If the Toshiba announcement about a better traction battery is correct. Electric motors can have practically an ideal torque/rpm curve, but the current demands for high starting torque are a problem. The holy grail is a battery which has effectively an enormous surface to the electrodes without corresponding fragility, and so can be quickly recharged and discharged. (Traction batteries currently have a long service life but relatively slow charge and discharge. Starter batteries have a fast discharge for starting but are fragile and do not deep discharge well). Such a battery would completely supersede the inefficient compress air/decompress air cycle. So whichever compressed air tools division of this Korean manufacturer came up with this job preservation scheme - forget it and retrain as battery engineers.
  • by zijus (754409) on Monday April 04, 2005 @04:56AM (#12131844)

    I can spot posts on the net at least from year 2000 about Mexico city running taxis and public buses on compressed air.

    Am I missing the point ?

    Z.

  • Already Been Done! (Score:5, Insightful)

    by phobos13013 (813040) on Monday April 04, 2005 @04:57AM (#12131850)
    A completely compressed air vehicle has been made before and is a production model called the air car by a company MDI [theaircar.com] in italy. They have produced models for street use, you can see a video of it here [motordeaire.com].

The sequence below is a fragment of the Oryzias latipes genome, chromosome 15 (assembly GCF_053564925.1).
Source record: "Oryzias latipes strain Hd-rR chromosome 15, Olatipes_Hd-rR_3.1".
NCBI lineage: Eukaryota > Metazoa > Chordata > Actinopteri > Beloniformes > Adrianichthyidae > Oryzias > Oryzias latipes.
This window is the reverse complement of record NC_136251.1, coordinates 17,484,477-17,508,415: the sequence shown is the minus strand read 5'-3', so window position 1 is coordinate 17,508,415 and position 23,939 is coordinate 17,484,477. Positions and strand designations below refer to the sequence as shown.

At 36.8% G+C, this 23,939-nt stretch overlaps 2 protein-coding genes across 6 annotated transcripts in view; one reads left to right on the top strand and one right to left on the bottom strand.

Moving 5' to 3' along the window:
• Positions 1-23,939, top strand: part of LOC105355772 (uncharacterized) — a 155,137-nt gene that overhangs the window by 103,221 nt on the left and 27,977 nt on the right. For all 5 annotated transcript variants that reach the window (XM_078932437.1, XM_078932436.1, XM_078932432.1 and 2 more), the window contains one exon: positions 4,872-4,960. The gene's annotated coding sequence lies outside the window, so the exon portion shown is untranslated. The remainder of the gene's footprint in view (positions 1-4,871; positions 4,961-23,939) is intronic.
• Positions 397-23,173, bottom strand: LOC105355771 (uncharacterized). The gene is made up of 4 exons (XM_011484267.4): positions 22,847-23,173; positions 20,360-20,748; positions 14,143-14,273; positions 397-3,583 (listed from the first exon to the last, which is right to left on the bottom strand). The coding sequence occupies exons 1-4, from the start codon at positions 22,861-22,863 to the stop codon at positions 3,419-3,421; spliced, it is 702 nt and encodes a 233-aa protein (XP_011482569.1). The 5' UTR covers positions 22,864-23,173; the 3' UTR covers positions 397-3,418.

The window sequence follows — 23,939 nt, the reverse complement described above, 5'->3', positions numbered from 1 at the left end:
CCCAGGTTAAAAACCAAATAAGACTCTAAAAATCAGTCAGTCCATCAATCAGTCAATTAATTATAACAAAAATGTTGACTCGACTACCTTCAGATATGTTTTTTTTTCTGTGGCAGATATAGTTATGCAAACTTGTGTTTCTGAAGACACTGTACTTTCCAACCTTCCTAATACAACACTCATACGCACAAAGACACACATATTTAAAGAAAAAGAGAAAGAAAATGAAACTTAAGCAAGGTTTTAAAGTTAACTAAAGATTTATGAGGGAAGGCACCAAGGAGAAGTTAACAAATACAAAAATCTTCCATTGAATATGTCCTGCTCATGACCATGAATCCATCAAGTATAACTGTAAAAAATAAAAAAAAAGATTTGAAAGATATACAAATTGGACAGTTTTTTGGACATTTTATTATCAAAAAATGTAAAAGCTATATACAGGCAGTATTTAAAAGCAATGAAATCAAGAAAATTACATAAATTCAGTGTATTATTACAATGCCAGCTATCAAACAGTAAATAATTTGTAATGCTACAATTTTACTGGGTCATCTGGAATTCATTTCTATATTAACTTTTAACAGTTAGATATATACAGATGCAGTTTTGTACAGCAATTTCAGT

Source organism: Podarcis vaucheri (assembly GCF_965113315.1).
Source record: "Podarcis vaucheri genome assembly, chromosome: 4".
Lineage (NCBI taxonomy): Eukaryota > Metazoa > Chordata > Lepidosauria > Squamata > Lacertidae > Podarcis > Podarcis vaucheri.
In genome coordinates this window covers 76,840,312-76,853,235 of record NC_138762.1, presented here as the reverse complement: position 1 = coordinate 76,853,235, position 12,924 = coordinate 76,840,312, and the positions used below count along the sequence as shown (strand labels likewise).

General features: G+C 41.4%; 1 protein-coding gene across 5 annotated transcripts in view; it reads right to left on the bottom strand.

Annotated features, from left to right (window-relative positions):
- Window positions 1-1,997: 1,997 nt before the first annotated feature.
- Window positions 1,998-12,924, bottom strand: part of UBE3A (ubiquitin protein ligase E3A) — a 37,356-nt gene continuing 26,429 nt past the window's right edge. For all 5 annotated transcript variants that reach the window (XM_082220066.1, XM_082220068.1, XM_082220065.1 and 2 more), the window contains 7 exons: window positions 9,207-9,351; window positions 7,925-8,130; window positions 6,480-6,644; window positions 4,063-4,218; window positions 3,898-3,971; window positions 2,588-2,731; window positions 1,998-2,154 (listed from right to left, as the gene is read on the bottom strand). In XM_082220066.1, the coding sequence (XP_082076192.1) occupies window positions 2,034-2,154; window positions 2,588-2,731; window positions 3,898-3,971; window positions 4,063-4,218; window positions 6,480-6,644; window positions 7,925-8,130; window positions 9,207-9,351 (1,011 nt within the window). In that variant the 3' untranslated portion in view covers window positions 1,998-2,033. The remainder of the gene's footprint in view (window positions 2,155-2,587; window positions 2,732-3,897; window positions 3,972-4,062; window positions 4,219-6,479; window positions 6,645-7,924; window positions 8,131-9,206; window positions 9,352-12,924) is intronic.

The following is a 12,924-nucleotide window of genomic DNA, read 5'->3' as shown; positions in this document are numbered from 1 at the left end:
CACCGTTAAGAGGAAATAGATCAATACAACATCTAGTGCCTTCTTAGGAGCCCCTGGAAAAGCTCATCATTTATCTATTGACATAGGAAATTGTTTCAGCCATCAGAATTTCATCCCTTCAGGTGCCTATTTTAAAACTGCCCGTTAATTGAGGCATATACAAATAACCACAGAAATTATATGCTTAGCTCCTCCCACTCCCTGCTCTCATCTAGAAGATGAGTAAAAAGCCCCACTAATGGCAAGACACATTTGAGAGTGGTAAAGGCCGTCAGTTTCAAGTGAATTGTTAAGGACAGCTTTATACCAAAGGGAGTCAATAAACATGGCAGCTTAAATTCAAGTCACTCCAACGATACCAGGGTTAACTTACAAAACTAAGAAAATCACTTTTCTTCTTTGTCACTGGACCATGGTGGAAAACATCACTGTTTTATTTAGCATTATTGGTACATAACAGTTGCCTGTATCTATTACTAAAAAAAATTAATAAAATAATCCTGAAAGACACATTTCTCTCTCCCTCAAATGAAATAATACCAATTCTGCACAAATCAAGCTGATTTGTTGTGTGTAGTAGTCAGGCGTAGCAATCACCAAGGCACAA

• by joestar (225875) on Monday April 04, 2005 @06:47AM (#12132173) Homepage
    It's the MDI Air Cars [theaircar.com] "The world's cleanest cars", developed by Guy Negre.

    It doesn't use any fuel at all, only compressed air, and the features are good:

    Weight: 750 kg
    Maximum speed: 110 kmh
    Mileage: 200 - 300 km
    Maximum load: 500 Kg
    Recharging time: 4 hours (Mains connector)
    Recharging time: 3 minutes (Air station)
  • The Explosion Factor (Score:5, Informative)

    by beej (82035) on Monday April 04, 2005 @07:06AM (#12132247) Homepage Journal
    Someone mentioned the problems of having a (scuba) tank of compressed air sitting in the hot sun...yes, it can be a problem, obviously, if the air heats and expands above the pressure rating of the tank. I am assuming they thought of this and would make the tank adequately strong. (With scuba, the shop fills your tank to the limit, and then the hot sun gives you another 1000 psi and your burst disc goes. This is less than the five-thirds working pressure they push your tank to when they hydro [wikipedia.org] it--I'm sure the tanks on the cars would have some kind of overpressure relief like a burst disc.)

    The French air car article [gizmag.com] points out, "In the case of an accident with air tank breakage, there would be no explosion or shattering because the tanks are not metallic but made of glass fibre. The tanks would crack longitudinally, and the air would escape, causing a strong buzzing sound with no dangerous factor."